# ALL ARTICLES FOR computer vision

As humans, we have a visual system that allows us to see (extract and understand) shapes, colours and contours. So why do we see every image as a different image? How do we know, for example, that a box in an image is, in reality, a box? And how do we know what a plane is or what a bird is?

In the previous article, I described attention mechanisms by using an example of natural language processing. This method was first used in language processing, but this is not its only usage. We can also use attention mechanisms in another major field, for computer vision.

Images can be presented as multichannel matrices. For example, RGB images have dimensions: height, width and also three channels for each colour. An attention mechanism can be applied to the channels.

Channel Attention Module (CAM) is the method which helps a model to decide “what to pay attention to”. This is possible because the module adaptively calculates the weights of each channel. The first concept of channel attention was presented in an article which introduced Squeeze-and-Excitation Networks: https://arxiv.org/abs/1709.01507.

In this type of network, the input is an image with three dimensions (channels x height x width). The first layer is Global Average Pooling (GAP), where feature maps are reduced to a single pixel, and also each channel is converted to a 1x1 spatial dimension. This layer produces a vector which has a length that is equal to the number of channels, and its shape is: channels x 1 x 1. This vector goes to the MultiLayer perceptron (MLP), which has an input that is equal to the ratio of the number of channels and the ratio of reduction. If this ratio is high, fewer neurons are in the MLP. In the output of the MLP there is a sigmoid function that maps values within the range of 0 to 1. The difference between a Channel Attention Module and an SE Network is that Global Average Pooling generates not one, but two, vectors of shape (channels x 1 x 1). One vector is generated by GAP, and the second vector by Global Max Pooling. The advantage of this solution is that there is more information. Max-pooling can also provide features based on contextual information, such as edges. Average pooling loses this information because it gives a more smoothing effect. Both vectors are summed up and passed through sigmoid activation to generate weights of channels. Attention mechanisms can be used to help the model to find “where to pay attention”. Spatial Attention Module (SAM) is useful for this task .There are three steps in using this method. In the first part step, there is a pooling operation through channels, where input in a shape (channels x height x width) is decomposed to two channels, which represent Max Pooling and Average Pooling across the channels in the image. Each pooling generates a feature map with the shape of: 1 x height x width. After that, there is a convolutional layer and batch norm layer for normalizing output. And, at the end, just like in the attention module described above, a sigmoid function is used to map values in the range of 0 to 1. This SAM is then applied to all the feature maps in the input tensor using a simple element-wise product. It is also possible to join those two methods together, which creates a Convolutional Block Attention Module (CBAM). This can be applied as a layer to every convolutional block in the model. It needs a feature map, which is generated by a convolutional layer, first from an applied CAM, and then from a SAM. After that, there are refined feature maps in the output.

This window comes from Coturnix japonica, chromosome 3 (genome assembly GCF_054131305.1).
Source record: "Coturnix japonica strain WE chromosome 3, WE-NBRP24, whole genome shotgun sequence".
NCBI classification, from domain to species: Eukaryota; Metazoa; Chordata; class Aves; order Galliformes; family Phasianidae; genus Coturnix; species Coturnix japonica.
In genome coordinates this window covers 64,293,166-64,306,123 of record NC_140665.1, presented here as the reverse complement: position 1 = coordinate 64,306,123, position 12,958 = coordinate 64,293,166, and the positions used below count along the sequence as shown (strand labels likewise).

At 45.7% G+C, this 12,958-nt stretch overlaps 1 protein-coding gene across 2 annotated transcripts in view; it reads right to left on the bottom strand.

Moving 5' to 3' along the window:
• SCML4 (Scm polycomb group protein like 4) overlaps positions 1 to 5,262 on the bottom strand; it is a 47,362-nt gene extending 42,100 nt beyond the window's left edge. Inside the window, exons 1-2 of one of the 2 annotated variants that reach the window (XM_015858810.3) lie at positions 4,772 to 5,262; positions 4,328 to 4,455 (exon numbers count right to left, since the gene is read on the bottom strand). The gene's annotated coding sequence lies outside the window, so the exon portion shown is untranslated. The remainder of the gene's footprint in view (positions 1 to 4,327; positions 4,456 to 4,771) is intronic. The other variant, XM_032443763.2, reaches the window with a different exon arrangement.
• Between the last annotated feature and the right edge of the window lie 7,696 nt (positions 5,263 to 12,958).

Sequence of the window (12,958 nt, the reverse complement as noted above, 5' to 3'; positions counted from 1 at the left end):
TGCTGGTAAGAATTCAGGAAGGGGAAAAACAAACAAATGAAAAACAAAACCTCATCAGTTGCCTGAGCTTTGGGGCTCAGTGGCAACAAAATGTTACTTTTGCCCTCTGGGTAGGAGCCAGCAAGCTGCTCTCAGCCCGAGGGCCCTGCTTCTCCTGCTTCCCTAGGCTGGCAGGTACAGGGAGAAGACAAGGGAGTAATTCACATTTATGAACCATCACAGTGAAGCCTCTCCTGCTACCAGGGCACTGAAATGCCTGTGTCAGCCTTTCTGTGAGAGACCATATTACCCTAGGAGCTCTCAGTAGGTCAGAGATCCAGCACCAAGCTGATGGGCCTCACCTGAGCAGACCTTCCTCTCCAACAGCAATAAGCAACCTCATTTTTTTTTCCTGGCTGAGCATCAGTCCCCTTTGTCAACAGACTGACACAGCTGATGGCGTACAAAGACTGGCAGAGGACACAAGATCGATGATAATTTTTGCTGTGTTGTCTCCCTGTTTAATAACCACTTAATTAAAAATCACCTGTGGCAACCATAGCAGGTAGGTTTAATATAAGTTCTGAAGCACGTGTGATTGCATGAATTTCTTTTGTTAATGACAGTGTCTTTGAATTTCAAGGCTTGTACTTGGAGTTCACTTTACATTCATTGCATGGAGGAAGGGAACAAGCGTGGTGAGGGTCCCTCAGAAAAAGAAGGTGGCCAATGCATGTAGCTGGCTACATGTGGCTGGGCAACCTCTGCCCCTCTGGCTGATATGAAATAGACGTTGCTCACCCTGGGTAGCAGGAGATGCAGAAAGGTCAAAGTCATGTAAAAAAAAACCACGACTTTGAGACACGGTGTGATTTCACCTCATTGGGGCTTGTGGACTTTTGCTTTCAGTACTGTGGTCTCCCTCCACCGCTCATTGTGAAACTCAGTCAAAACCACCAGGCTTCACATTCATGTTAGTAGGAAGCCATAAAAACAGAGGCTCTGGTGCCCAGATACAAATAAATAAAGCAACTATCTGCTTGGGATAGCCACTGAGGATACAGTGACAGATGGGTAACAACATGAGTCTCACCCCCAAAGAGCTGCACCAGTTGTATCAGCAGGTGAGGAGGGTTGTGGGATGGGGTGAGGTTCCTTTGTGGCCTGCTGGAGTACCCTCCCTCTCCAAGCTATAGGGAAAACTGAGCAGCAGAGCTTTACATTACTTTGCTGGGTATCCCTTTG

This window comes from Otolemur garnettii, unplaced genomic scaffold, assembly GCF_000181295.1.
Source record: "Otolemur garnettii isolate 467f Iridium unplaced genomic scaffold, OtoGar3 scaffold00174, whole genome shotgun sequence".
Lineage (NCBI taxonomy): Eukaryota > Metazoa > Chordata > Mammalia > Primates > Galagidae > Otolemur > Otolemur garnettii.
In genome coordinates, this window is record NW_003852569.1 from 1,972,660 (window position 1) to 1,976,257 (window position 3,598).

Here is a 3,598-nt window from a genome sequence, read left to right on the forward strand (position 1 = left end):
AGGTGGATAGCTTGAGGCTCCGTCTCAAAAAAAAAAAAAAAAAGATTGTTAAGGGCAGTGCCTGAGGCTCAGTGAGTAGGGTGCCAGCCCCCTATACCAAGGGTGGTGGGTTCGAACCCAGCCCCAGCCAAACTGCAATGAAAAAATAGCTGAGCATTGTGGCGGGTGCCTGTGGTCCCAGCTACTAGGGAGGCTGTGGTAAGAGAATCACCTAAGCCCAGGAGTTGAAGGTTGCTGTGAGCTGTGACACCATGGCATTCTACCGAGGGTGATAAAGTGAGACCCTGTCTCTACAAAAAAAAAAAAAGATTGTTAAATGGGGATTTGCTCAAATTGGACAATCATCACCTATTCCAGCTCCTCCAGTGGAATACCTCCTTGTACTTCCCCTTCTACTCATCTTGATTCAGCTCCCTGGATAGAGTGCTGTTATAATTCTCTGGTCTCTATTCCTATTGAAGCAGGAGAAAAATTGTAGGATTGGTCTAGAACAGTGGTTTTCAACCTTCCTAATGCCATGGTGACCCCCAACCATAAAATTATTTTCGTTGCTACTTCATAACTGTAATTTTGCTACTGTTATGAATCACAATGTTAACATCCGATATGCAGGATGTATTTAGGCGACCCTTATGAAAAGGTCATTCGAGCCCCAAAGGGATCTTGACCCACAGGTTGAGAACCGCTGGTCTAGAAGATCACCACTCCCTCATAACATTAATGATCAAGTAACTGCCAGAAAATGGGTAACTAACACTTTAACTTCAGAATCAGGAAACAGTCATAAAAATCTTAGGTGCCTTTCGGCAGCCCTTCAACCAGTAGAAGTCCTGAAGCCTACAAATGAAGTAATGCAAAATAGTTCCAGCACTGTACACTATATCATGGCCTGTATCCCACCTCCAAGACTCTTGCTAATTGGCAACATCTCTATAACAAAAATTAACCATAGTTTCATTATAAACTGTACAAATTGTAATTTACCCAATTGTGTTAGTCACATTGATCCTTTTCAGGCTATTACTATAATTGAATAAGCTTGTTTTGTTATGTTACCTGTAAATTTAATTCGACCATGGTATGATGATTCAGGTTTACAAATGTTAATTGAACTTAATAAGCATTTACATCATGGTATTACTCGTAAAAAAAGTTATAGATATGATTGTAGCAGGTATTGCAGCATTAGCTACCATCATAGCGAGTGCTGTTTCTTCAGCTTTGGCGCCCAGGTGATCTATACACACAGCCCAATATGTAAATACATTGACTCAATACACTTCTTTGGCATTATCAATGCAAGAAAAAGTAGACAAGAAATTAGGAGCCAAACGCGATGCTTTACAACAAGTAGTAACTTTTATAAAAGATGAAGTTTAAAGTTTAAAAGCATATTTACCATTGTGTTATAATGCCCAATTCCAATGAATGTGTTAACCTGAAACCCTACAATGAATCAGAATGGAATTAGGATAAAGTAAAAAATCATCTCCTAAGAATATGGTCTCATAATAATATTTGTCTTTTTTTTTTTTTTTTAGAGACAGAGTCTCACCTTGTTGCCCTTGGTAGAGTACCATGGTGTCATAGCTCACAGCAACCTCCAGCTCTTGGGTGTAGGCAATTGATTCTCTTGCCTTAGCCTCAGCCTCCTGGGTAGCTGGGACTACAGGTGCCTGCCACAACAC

The attention mechanisms described in this article provide very effective and efficient methods of improving results in a wide range of tasks related to computer vision, such as image classification, object detection, image generation and super-resolution.